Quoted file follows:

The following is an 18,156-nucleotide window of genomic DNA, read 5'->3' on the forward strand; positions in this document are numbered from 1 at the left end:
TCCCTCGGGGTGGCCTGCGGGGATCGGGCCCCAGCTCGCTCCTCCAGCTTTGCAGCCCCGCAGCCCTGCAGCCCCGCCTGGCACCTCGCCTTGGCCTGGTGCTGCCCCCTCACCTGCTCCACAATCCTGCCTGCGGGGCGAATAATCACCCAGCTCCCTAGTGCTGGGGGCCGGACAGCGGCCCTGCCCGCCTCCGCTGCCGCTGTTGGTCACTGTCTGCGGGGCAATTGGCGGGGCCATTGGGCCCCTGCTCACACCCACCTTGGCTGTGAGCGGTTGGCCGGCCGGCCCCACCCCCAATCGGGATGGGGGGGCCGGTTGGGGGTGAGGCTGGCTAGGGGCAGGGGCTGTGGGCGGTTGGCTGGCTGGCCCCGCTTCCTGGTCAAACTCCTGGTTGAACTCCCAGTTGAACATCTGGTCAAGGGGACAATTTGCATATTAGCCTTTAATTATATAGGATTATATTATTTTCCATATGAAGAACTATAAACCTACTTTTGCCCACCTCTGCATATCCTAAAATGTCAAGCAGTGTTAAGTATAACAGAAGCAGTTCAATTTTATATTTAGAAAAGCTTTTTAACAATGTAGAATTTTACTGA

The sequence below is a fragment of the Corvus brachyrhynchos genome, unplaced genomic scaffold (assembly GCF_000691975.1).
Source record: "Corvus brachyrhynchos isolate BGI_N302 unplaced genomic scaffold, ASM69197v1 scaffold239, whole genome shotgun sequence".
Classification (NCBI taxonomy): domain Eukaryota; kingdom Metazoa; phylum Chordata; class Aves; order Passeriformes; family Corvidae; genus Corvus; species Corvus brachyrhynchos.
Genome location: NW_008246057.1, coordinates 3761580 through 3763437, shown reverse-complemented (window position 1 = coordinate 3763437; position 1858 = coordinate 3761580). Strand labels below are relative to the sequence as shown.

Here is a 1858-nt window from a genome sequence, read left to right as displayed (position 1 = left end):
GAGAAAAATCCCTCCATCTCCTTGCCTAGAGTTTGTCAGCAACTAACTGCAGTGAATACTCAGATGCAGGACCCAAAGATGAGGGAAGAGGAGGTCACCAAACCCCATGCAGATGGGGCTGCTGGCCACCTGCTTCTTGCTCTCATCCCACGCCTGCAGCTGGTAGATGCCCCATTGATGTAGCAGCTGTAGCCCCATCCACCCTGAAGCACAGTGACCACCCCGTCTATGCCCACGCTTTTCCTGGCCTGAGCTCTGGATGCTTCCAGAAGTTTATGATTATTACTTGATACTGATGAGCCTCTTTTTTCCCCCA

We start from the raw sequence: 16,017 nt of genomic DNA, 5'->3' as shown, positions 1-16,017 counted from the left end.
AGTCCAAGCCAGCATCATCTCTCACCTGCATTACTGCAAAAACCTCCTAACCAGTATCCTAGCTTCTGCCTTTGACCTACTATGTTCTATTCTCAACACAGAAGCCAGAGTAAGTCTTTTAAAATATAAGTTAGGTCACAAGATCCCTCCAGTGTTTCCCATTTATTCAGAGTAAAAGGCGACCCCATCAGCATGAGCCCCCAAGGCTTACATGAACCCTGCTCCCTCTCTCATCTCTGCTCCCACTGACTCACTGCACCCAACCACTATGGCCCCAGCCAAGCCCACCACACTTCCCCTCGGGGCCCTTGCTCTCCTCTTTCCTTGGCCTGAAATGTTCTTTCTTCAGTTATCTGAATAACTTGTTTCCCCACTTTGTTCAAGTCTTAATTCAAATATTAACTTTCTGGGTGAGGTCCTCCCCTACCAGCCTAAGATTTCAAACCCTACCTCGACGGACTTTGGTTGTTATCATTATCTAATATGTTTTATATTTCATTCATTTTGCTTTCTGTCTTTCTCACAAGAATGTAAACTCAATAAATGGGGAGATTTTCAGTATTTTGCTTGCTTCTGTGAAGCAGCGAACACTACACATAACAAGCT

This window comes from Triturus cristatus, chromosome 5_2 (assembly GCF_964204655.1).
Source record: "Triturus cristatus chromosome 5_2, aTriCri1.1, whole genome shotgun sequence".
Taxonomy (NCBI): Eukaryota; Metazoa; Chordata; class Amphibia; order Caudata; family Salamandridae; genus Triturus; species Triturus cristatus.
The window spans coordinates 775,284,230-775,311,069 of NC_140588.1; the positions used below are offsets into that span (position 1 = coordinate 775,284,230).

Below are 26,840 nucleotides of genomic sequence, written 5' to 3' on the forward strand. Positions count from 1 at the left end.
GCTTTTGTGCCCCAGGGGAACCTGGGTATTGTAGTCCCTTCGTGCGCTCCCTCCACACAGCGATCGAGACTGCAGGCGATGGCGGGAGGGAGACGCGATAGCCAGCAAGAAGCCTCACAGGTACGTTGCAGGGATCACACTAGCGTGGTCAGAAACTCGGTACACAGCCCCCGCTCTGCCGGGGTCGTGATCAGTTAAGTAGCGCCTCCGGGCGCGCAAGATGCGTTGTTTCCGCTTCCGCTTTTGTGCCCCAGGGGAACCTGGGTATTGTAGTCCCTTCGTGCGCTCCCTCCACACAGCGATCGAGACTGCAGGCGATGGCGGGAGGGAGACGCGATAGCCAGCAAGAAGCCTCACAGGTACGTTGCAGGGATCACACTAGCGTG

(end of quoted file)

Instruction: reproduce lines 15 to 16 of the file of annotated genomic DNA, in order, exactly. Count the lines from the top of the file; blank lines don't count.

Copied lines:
Below are 26,840 nucleotides of genomic sequence, written 5' to 3' on the forward strand. Positions count from 1 at the left end.
GCTTTTGTGCCCCAGGGGAACCTGGGTATTGTAGTCCCTTCGTGCGCTCCCTCCACACAGCGATCGAGACTGCAGGCGATGGCGGGAGGGAGACGCGATAGCCAGCAAGAAGCCTCACAGGTACGTTGCAGGGATCACACTAGCGTGGTCAGAAACTCGGTACACAGCCCCCGCTCTGCCGGGGTCGTGATCAGTTAAGTAGCGCCTCCGGGCGCGCAAGATGCGTTGTTTCCGCTTCCGCTTTTGTGCCCCAGGGGAACCTGGGTATTGTAGTCCCTTCGTGCGCTCCCTCCACACAGCGATCGAGACTGCAGGCGATGGCGGGAGGGAGACGCGATAGCCAGCAAGAAGCCTCACAGGTACGTTGCAGGGATCACACTAGCGTG